President-elect Biden has ordered up a shock-and-awe campaign for his first days in office to signal, as dramatically as possible, the radical shift coming to America and global affairs, his advisers tell us. 

The plan, Part 1 ... Biden, as detailed in a "First Ten Days" memo from incoming chief of staff Ron Klain, plans to unleash executive orders, federal powers and speeches to shift to a stark, national plan for "100 million shots" in three months.

Off the Rails

Episode 2: Barbarians at the Oval

Photo illustration: Sarah Grillo/Axios. Photo: Jim Watson/AFP/Getty Images

Beginning on election night 2020 and continuing through his final days in office, Donald Trump unraveled and dragged America with him, to the point that his followers sacked the U.S. Capitol with two weeks left in his term. This Axios series takes you inside the collapse of a president.

Episode 2: Trump stops buying what his professional staff are telling him, and increasingly turns to radical voices telling him what he wants to hear. Read episode 1.

President Trump plunked down in an armchair in the White House residence, still dressed from his golf game — navy fleece, black pants, white MAGA cap. It was Saturday, Nov. 7. The networks had just called the election for Joe Biden.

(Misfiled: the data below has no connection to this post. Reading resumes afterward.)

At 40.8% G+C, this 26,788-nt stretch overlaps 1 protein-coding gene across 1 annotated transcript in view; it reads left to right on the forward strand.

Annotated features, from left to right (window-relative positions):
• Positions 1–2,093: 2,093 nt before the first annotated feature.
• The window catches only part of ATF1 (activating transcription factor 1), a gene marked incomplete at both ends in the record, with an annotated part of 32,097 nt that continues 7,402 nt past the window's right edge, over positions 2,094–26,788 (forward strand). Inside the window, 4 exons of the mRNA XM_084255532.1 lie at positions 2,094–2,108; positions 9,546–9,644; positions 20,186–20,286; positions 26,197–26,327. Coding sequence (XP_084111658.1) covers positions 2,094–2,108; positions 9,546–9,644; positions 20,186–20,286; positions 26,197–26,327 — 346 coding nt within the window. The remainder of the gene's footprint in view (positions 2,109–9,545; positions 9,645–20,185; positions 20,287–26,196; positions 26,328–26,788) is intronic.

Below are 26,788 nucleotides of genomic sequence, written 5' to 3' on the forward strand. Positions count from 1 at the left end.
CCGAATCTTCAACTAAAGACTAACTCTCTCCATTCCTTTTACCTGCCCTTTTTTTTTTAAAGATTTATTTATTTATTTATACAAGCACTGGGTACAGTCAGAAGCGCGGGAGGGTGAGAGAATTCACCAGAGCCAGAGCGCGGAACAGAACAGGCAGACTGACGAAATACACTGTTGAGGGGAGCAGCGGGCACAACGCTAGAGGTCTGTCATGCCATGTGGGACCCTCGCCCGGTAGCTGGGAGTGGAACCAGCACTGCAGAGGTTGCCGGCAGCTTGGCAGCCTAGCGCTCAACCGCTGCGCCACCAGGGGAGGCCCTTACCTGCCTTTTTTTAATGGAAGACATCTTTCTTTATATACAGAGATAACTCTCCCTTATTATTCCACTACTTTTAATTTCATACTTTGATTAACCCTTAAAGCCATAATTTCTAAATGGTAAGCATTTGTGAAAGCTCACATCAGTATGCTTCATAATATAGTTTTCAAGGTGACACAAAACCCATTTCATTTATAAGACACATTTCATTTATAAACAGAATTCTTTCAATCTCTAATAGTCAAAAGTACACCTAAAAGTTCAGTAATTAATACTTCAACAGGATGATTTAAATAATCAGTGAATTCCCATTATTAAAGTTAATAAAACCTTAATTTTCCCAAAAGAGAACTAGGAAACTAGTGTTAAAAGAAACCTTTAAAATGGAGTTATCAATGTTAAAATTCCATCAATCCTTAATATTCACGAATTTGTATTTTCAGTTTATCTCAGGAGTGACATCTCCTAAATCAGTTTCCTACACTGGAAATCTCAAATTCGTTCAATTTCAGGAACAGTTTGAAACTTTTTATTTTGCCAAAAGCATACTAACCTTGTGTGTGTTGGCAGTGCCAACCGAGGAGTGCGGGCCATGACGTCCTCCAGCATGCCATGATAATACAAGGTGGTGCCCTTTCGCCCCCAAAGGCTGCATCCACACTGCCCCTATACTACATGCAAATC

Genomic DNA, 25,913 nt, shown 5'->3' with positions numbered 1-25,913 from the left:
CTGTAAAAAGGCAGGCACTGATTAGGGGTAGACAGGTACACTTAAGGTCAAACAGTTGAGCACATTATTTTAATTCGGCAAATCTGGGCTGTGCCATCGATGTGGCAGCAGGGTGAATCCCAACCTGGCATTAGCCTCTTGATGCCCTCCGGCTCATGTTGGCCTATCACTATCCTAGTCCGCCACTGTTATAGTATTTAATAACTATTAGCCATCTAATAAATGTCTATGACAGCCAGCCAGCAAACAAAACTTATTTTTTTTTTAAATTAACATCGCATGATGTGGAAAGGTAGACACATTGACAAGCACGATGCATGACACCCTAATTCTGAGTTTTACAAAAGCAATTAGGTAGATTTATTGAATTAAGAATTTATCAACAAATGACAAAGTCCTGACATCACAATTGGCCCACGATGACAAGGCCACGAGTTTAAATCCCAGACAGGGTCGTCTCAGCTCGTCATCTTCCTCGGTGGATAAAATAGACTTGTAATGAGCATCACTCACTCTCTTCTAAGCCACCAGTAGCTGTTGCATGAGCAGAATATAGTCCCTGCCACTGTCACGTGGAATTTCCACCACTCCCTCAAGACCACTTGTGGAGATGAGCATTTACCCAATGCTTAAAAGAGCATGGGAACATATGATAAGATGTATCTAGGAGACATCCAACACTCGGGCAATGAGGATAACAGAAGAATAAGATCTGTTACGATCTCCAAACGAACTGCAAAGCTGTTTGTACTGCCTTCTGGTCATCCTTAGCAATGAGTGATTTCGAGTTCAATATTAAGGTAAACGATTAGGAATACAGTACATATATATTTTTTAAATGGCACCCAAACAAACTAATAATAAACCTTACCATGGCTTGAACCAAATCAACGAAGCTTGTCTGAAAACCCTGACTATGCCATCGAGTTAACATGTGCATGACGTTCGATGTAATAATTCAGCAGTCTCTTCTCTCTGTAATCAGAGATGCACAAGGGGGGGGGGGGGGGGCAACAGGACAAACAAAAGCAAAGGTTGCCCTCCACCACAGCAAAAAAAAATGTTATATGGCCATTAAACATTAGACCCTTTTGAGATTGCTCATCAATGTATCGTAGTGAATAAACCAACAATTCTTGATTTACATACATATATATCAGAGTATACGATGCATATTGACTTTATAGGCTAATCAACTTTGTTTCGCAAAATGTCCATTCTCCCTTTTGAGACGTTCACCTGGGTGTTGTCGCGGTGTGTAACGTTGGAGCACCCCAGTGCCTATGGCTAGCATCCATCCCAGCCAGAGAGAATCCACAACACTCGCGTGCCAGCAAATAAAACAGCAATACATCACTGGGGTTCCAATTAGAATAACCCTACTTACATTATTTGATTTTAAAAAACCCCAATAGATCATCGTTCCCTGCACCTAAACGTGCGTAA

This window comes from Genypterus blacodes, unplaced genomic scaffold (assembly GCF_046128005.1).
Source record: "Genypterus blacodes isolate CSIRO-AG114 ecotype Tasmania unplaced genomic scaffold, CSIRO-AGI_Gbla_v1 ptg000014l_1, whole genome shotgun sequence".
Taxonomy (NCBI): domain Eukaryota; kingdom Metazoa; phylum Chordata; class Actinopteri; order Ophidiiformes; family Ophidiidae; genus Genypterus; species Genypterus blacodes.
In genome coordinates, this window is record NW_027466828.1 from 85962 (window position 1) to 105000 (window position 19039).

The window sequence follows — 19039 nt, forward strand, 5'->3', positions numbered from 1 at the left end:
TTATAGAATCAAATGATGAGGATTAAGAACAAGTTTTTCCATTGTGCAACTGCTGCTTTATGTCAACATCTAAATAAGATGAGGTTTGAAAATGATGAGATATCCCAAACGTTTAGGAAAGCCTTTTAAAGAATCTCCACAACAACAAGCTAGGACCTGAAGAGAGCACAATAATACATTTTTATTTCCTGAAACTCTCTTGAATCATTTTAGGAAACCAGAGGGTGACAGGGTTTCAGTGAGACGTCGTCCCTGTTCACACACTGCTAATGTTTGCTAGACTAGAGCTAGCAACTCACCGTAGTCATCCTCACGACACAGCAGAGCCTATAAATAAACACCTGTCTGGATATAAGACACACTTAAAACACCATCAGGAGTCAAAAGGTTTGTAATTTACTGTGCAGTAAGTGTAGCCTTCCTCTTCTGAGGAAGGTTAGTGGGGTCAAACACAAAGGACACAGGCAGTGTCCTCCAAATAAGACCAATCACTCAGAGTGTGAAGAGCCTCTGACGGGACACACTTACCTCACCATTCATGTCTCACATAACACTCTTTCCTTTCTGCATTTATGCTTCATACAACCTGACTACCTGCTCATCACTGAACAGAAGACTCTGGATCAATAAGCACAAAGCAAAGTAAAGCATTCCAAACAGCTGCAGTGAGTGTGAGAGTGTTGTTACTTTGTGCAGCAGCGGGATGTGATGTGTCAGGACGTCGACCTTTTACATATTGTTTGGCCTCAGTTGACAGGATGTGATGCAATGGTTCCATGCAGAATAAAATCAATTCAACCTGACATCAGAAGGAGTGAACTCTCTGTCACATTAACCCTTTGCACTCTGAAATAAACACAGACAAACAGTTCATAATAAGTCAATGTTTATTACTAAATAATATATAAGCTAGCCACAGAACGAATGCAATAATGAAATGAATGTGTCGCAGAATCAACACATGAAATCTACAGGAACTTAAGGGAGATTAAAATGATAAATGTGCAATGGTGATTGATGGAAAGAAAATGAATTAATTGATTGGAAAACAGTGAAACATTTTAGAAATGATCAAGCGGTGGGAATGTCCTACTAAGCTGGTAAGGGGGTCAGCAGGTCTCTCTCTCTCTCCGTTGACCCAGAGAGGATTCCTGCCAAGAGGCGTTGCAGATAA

Fringe right plots new attacks out of sight

Illustration: Aïda Amer/Axios

Domestic extremists are using obscure and private corners of the internet to plot new attacks ahead of Inauguration Day. Their plans are also hidden in plain sight, buried in podcasts and online video platforms.

Why it matters: Because law enforcement was caught flat-footed during last week's Capitol siege, researchers and intelligence agencies are paying more attention to online threats that could turn into real-world violence.

You’ve caught up. Now what?

Sign up for Mike Allen’s daily Axios AM and PM newsletters to get smarter, faster on the news that matters.

Please enter a valid email.

Please enter a valid email.

Subscription failed
Thank you for subscribing!